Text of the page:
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In Case You Missed It: Bakersfield Californian Opposes Prop 23

“What is it about NO that these folks don’t get?”

Sacramento – The Bakersfield Californian urged voters to reject Prop 23 saying it was a replay of failed Prop 8 from two years ago, and “Rather than accepting that vote, union activists are taking another bite on the apple with Proposition 23.” 

The Bakersfield Californian joins the 11 daily newspapers in the Southern California News Group opposed to Prop 23: Orange County Register, Los Angeles Daily News, Riverside Press-Enterprise, Long Beach Press-Telegram, Torrance Daily Breeze, Pasadena Star-News, San Gabriel Valley Tribune, Whittier Daily News, San Bernardino Sun, Inland Valley Daily Bulletin, and Redlands Daily Facts.

From the editorial Endorsements: Vote NO on Props 14 and 23

  • “Proposition 23 basically is a replay of a 2018 ballot battle, with voters decisively siding with dialysis centers. Rather than accepting that vote, union activists are taking another bite on the apple with Proposition 23.
  • “What is it about NO that these folks don’t get?”
  • “The clinics already have physicians on staff, nephrologists make daily rounds”
  • “The regulation of patient care at dialysis clinics should be a matter of legislation of industry regulation, not a union negotiating ploy decided by voters. Vote NO on Proposition 23.”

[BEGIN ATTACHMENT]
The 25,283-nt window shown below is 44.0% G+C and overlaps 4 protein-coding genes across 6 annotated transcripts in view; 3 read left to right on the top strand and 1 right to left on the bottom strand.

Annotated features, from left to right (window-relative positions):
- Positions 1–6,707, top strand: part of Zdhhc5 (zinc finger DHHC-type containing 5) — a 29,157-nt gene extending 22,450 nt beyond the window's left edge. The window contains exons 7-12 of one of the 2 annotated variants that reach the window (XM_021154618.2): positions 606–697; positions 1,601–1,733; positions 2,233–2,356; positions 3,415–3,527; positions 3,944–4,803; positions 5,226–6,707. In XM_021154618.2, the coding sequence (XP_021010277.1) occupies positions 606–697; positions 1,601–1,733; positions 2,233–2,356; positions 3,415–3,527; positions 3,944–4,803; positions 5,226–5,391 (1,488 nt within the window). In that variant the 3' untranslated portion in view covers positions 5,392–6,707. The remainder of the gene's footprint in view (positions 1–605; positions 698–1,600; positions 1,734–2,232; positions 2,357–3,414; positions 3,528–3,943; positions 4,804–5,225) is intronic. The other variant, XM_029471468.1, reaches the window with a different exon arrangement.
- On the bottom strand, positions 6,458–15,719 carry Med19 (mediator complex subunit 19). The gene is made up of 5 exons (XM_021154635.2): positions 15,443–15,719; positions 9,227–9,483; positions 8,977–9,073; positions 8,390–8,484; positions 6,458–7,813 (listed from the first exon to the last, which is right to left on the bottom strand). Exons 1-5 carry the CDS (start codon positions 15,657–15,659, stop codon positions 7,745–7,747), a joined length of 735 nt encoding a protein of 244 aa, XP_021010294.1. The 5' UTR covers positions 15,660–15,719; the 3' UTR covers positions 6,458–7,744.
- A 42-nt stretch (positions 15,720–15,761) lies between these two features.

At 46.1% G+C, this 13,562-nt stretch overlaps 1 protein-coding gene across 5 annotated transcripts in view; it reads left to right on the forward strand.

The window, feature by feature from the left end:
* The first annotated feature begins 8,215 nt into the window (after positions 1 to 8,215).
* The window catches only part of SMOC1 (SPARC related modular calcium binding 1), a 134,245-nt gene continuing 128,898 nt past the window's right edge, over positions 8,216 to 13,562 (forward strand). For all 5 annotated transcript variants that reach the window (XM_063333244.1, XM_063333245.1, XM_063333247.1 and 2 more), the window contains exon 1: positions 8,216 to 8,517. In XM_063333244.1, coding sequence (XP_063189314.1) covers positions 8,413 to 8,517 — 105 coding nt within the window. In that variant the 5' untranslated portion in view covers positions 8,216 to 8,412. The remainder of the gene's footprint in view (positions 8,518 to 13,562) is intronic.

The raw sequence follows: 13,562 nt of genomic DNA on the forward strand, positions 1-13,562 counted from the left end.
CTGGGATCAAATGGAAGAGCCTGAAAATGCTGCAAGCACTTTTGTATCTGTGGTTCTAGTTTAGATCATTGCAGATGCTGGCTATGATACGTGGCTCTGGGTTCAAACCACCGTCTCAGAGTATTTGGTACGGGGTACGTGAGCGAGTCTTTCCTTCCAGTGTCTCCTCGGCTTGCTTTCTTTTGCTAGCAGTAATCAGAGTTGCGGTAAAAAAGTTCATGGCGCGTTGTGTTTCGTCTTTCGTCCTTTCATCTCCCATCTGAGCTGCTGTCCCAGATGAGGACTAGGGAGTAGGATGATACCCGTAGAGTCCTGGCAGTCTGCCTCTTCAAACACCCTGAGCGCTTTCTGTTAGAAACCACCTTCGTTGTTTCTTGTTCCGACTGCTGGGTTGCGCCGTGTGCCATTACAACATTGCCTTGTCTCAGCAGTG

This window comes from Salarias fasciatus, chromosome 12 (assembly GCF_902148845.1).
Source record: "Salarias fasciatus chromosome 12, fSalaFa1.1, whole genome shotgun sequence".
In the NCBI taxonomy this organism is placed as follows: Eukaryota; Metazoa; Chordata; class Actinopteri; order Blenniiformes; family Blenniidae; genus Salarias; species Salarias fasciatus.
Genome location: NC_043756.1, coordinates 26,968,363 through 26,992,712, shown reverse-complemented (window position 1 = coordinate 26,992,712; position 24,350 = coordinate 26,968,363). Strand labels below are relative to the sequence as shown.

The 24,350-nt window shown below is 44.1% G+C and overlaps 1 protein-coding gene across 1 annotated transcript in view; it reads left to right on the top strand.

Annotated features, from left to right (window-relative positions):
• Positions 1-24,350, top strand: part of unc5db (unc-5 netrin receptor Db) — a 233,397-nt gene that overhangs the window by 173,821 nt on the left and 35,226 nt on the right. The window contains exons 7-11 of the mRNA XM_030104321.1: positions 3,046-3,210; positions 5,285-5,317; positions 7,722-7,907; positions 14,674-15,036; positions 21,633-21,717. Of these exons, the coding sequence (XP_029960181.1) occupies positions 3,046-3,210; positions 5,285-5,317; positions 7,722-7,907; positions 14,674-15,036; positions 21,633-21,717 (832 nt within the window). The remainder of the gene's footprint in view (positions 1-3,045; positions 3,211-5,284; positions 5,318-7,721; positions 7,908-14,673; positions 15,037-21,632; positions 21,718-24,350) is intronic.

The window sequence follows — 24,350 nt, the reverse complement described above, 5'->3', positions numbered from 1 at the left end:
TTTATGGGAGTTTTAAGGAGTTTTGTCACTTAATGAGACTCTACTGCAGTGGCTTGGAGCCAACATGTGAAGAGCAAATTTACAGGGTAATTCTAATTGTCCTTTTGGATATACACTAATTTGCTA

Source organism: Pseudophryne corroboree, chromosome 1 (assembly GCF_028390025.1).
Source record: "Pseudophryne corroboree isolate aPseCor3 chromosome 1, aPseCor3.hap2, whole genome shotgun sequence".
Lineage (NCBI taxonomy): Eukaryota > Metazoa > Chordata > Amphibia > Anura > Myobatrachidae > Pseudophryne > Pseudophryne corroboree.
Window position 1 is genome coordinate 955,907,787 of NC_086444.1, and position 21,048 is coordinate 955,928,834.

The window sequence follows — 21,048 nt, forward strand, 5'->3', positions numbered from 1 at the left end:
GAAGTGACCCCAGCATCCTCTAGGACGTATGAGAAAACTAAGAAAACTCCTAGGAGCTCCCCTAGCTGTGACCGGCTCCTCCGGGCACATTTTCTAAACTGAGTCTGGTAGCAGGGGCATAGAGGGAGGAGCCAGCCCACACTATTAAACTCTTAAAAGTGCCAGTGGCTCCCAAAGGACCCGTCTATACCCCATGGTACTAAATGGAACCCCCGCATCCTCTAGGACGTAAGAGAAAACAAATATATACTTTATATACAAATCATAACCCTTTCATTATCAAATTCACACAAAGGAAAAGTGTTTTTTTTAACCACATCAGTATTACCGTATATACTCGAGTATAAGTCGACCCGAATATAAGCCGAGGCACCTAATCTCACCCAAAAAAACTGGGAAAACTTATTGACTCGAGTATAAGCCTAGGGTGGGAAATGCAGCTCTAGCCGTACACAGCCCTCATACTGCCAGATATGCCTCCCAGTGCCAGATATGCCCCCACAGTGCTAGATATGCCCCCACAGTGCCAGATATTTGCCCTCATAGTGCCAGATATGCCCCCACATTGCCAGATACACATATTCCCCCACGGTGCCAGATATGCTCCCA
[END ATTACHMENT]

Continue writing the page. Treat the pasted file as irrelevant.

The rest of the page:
Nearly 100 groups oppose Prop 23, including the California Medical Association, American Nurses Association\California, and many others because it would jeopardize the lives of dialysis patients by forcing hundreds of dialysis clinics to cut back services or shut down completely – making it more difficult for dialysis patients to access their life-saving treatments. 

Furthermore, this dangerous and costly dialysis measure would make the state’s current doctor shortage and emergency room overcrowding even worse, while unnecessarily increasing health care costs for taxpayers and consumers by hundreds of millions of dollars every year. All of this, in the midst of a global pandemic, threatens to put a strain on necessary health care resources across California.

There are approximately 80,000 dialysis patients in California with failed kidneys who need machines to clean their blood and remove toxins from their bodies. Patients must receive dialysis treatment three times a week for four hours at a time to stay alive. Access to consistent dialysis treatments is so important that just one missed treatment increases patients’ risk of death by 30%. 

Prop 23 is sponsored by the United Healthcare Workers West (UHW) union – the same organization that abused California’s initiative process two years ago by bankrolling Proposition 8 on the 2018 ballot. Prop 8 would have also caused dialysis clinics throughout California to cut back services or shut down, dangerously threatening dialysis patients’ lives. That’s why every daily newspaper in California opposed Prop 8 and voters overwhelmingly rejected it by 20 points. Now, this special interest group is at it again with a different attempt, but the same outcome, that would put dialysis patients lives at risk.

While unions have the right to try to unionize workers, it’s not right to abuse the initiative system and use vulnerable patients as political pawns – especially now in the face of a public health crisis.

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